My family has two methods for identifying which Christmas present is for and from whom. My mother's method is to affix little name tags to each gift, using either specially-produced cards or convenient flaps of leftover wrapping paper. My father's is to leave the brightly-coloured boxes unidentifiable, thereby issuing a December 25th challenge to figure out what goes where.
My mom's plan reduces confusion while my dad's is very efficient (from the perspective of the wrapper). But my dad's scheme does heighten the risk of a young boy unwrapping a delightful assortment of scented bath salts, and my mom's makes it far too easy to discover that the largest present under the tree is designated for your younger -- and therefore undeserving -- sibling.
A system I devised benefits from all of these advantages while sidestepping the disadvantages: no confusion, quick to wrap, and no pre-Christmas rivalry-inspiring clues.
What you'll need is bows. Lots of 'em, and in a few different colours. Usually you can get a whopping bag of these at Shoppers. Assign each recipient a colour of bow (you might want to jot this down). Slap the correct colour bow on to each gift and you're done wrapping in an instant. If a gift is meant for two people, slap two bows.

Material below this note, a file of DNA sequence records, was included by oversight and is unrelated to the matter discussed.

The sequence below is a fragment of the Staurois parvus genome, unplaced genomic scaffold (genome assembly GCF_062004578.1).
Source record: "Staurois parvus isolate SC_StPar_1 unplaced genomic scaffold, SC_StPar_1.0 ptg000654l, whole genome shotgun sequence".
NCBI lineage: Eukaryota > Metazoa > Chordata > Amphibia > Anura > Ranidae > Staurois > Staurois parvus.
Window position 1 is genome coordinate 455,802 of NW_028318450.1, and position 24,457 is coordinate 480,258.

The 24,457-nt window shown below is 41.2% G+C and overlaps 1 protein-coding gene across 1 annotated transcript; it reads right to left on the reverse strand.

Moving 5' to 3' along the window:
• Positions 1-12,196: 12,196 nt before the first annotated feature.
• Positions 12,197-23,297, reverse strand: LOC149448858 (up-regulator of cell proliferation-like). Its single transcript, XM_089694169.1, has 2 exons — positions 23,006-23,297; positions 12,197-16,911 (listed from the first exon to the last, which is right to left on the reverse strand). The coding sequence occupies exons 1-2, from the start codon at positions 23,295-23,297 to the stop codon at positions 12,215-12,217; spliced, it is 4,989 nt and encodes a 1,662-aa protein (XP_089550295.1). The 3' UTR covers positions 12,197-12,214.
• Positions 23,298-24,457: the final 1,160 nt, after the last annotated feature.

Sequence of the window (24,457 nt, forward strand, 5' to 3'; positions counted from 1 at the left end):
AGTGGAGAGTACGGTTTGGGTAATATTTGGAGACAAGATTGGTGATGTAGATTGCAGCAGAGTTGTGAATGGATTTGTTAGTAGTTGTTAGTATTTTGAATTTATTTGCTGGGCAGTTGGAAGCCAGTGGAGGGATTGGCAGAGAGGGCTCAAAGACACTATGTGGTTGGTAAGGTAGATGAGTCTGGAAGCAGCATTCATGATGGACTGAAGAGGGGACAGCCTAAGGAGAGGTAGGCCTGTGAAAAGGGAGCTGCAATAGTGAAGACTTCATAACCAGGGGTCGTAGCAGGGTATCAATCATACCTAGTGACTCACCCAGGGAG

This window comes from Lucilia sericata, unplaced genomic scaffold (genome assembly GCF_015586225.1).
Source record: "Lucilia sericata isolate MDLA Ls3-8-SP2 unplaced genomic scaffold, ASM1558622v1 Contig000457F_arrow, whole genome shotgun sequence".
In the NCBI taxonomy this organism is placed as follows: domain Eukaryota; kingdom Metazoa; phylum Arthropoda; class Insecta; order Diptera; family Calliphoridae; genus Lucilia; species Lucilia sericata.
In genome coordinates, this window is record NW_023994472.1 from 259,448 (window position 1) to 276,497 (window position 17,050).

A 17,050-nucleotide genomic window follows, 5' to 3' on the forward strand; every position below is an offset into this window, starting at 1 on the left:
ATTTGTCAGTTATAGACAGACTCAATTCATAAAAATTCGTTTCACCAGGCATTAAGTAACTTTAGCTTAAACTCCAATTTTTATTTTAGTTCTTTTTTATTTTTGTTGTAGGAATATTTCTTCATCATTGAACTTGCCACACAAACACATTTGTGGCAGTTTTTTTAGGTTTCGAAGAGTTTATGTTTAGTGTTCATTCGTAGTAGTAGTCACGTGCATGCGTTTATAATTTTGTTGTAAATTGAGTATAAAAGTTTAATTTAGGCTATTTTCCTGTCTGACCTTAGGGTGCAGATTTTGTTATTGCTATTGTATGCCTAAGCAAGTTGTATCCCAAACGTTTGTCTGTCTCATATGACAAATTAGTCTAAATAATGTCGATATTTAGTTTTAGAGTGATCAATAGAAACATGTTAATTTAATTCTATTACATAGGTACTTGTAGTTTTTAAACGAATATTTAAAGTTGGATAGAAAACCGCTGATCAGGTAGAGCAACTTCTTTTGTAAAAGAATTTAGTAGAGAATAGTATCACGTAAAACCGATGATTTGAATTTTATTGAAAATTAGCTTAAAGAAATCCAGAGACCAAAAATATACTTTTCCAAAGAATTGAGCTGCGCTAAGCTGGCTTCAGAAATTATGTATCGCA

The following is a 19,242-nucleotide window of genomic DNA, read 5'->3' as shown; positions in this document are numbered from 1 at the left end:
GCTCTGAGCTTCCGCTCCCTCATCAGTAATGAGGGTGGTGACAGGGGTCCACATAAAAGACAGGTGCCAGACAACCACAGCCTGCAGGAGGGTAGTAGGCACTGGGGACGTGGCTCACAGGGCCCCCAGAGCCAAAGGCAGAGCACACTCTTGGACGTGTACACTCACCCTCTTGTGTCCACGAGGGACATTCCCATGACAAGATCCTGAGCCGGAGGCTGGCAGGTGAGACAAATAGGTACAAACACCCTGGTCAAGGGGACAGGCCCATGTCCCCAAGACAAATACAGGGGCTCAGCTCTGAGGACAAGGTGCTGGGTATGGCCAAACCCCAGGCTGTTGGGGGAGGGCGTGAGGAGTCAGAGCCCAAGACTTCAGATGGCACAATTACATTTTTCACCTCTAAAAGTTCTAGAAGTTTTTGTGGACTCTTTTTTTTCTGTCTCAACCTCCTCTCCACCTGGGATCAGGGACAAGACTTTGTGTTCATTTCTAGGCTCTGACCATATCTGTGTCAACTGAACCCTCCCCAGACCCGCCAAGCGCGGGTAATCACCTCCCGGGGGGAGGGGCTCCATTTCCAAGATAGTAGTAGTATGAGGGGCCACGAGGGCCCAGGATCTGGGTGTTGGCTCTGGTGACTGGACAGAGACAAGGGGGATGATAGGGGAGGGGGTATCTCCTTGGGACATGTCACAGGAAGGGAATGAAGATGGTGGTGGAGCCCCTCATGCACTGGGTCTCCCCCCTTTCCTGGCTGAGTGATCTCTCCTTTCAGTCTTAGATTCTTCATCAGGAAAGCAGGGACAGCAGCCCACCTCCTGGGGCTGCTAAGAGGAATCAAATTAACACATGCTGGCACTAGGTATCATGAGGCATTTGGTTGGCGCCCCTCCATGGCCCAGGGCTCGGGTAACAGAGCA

Until you break out the code on Christmas morn, no one will know who gets what, and there won't be any misgifted bath salts to speak of.
In programming-speak, we'd call this a double indirection, but I find it's best not to speak programming between Christmas Eve and New Years.
- Dar on 20071224.Monday:
Hmmm...you could then use encryption on the key to ensure that there is no pre-christmas peeking of the key if its secret location is discovered. The encryption could be simple character substitution like b-l-u-e could be c-m-v-f (make each letter the next one higher in the alphabet). Of course this could pose a small problem with colours such as "zirconium-zinger"... Merry Chirstmas!
- Dave on 20071224.Monday:
Don't get me started. What about encoding an orange bow via the combination of a red and yellow bow? Even sneakier, use additive colour mixing to encode orange using red and a smidgen of green.
- Dar on 20071224.Monday:
But what if your colour blind?
- Dave on 20071226.Wednesday:
The fallback position is Dad's method: squeeze, shake, and guess who it's for.
- james on 20080213.Wednesday:
One way is to assign a color for the wrapper to the person who will receive the gift. Another way is to wrap the gifts in different sizes so that confusion will be avoided. That little boy unwrapping an asortment of bath salts really got me :D